Just to be sure their success at the 2000 Games was not a coincidence, they repeated their effort in 2004 for Athens, this time with The Race Club. Although they sent fewer swimmers to Athens, the results were just as impressive. They won six Olympic medals. Now they knew they had developed a great formula for fast swimming.

In 2006, The Race Club began to share what it had learned about training athletes in all five important disciplines with the rest of the world. They began offering The Race Club camps where they taught swimmers of any age or any ability how to swim faster. Swimmers have come from around the world to learn their training and swimming techniques. They have not been disappointed.

In 2008, 17 swimmers representing 15 countries that trained with The Race Club competed in the Beijing Olympics. Two more Olympic medals were won. All swam personal best times.

Today, The Race Club is focused on developing the most advanced swim camps in the world in two of the most beautiful places in the world; the Florida Keys and Coronado Island. Campers not only benefit from the Race Club formulas for success in training, but also some of the most advanced video and analytical software available. With each and every Race Club Camper, they have proudly improved their skill, elevated their enthusiasm and opened their eyes to swimming’s lifelong possibilities. For some, a Race Club Camp has resulted in a full college scholarship. For others, it has simply renewed a passion for the sport and strengthened a commitment to fitness.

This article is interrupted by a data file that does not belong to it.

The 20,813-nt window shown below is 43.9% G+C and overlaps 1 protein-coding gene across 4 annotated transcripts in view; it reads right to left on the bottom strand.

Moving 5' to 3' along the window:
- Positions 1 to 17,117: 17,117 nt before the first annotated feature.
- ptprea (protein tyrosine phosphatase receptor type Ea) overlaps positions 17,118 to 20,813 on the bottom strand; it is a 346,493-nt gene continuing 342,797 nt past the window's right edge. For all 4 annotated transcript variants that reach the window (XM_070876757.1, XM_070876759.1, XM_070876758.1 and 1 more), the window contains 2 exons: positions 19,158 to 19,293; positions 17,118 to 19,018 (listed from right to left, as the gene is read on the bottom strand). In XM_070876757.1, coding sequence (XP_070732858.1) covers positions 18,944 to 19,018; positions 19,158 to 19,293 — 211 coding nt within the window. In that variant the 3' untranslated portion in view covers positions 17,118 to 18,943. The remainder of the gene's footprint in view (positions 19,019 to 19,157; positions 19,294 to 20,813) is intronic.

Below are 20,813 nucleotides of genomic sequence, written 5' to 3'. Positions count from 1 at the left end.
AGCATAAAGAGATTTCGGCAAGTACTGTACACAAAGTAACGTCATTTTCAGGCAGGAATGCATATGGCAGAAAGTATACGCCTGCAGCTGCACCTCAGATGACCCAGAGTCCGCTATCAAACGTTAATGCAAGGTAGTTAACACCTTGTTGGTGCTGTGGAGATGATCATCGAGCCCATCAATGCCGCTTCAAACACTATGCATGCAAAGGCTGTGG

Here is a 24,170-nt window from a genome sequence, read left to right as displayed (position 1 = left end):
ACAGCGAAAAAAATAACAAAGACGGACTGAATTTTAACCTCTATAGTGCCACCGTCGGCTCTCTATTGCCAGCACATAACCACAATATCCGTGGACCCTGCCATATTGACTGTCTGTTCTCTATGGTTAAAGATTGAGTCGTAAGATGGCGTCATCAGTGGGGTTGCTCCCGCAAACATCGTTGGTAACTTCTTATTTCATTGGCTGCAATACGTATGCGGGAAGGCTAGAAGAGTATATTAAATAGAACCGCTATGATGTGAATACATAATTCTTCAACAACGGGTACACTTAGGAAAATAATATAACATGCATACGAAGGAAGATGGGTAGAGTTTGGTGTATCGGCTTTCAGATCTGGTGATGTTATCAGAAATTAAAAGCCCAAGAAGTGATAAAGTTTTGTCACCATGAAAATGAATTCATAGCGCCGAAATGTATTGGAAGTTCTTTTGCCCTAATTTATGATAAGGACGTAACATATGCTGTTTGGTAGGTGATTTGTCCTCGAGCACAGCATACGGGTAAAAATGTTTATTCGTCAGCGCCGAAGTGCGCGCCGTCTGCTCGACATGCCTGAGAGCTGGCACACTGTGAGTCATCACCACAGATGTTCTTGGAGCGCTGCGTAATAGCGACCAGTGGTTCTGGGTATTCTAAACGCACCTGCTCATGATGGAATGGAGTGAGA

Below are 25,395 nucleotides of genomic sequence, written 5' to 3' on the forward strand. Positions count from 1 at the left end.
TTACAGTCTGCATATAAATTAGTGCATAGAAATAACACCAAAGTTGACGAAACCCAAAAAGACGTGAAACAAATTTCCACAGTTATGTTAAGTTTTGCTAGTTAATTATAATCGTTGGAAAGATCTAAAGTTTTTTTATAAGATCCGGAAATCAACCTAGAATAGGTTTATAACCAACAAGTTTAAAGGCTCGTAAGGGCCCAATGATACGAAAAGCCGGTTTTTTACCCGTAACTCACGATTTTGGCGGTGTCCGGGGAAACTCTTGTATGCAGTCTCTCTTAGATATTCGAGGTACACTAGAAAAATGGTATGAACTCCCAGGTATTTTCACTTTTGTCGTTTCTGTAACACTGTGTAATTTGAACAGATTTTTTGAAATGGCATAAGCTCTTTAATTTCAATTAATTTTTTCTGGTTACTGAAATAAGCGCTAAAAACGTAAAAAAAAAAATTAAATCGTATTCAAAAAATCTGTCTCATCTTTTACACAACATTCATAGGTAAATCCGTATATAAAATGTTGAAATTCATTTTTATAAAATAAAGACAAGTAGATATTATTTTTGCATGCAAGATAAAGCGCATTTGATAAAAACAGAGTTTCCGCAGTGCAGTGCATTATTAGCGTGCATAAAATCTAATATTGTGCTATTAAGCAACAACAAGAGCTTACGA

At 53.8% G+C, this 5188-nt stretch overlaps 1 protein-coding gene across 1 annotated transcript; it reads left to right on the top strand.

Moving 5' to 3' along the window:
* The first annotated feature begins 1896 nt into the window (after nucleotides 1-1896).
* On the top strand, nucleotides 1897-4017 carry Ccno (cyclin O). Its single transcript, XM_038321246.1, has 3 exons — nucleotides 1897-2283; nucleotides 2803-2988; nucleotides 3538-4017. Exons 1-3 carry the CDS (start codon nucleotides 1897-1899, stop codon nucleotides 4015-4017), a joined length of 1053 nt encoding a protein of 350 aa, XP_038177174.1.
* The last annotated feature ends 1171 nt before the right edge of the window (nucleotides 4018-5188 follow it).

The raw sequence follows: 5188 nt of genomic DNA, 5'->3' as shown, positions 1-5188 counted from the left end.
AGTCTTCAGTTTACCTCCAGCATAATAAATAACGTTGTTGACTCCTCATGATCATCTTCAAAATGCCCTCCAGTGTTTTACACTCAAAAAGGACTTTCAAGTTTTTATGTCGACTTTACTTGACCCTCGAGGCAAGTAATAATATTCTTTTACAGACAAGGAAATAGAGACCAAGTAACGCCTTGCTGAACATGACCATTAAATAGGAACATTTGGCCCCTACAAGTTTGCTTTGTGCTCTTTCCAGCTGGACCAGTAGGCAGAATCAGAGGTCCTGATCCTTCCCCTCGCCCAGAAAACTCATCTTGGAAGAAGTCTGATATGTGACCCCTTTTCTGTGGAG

Training Olympic swimmers is their passion and their history. Making you a better swimmer is their business. Life is worth swimming!

Great, so let’s dig a little deeper into the story – has it been an easy path overall and if not, what were the challenges you’ve had to overcome?
The Race Club has evolved based on swimmer’s needs and has grown exponentially over the years. This proves there is a huge lack of swimming technique taught at any level in swimming, whether you are an age group swimmer learning the basics up to masters swimmers who were never taught swimming technique and even to Olympians who are always looking to improve.

Our struggles have been keeping up with the demand. Now that our second location in Coronado is established after just over a year being here, we think we can serve many more passionate swimmers in our community and beyond. Most of our clients come from all over the world, but we are excited to grow in Southern California.

The Race Club – what should we know? What do you guys do best? What sets you apart from the competition?
I am the Technical Director of the Race Club. I am known as a 3 time Olympian, just like my son, Gary Hall Jr. I was an ophthalmologist for 25 years and now have the noble profession of Technique Swim Instructor for swimmers of all ages and abilities from all over the world. The Race Club has a methodology that helps swimmers swim faster. We do things differently than anyone else and we get results for the swimmers that come to us for an average of 4 days at a time. I am proud to help swimmers and affect their lives in swimming and in what we call the 5 disciplines of swimming and life.

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Image Credit:
The Race Club